where nH2O is the refractive index of distillate water, and C shows the hemoglobin concentration and α represents the specific refraction increment. The refractive index of whole blood can be estimated using the Gladstone–Dale equation nblood = neVe + npVp where ne and np are the refractive indices of erythrocytes and plasma, respectively, and Ve and Vp are the corresponding volume fractions [18]. The simulation provides the different output pulse intensities through the microresonator between the baseline and detecting resonator, which shows the presence of the SB inside the blood due to change in the refractive index of the system. The Figure 2 shows the operational diagram of the DR-ADF microring resonator system.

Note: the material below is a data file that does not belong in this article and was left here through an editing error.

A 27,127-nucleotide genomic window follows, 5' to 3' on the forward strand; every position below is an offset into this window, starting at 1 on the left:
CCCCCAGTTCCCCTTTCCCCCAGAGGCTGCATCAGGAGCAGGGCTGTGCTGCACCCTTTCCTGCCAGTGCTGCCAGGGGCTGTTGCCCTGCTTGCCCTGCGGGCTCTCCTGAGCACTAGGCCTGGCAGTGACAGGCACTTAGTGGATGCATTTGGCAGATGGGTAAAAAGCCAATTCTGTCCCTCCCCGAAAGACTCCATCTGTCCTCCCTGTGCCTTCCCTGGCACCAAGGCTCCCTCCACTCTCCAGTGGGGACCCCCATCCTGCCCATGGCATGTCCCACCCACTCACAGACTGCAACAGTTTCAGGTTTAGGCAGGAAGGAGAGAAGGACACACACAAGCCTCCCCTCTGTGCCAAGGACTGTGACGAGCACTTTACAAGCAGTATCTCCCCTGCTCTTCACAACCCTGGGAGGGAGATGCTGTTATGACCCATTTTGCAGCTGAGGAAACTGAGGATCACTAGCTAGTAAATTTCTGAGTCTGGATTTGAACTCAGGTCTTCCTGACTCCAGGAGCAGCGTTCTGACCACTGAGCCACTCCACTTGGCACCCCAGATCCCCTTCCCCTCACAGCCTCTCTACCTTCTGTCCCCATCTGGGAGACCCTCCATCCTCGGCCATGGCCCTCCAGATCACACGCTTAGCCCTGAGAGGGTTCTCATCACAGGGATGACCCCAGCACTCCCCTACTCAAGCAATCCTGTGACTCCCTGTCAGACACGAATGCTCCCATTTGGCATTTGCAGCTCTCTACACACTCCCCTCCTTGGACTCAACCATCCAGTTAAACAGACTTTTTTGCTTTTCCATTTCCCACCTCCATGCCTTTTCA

The wavelength of 632.8 nm has been used for studying blood in the visible range. A soliton laser is used as the input pulse of the sensing due to the signal stability of solitons [20]. Another advantage is the confinement of the optical intensity within the waveguide due to the nonlinearity effect as compared to other lasers. The generation of the red soliton laser has been reported by Kudlinski et al. which has been employed for the blood analysis [21].

The bright soliton pulses as the input source are launched at the input and add ports of the system. The equation of the optically bright soliton pulse is expressed [22] as:

E i n = E Bright = A sec h ( T T 0 ) exp [ ( x 2 L D ) i ω t ]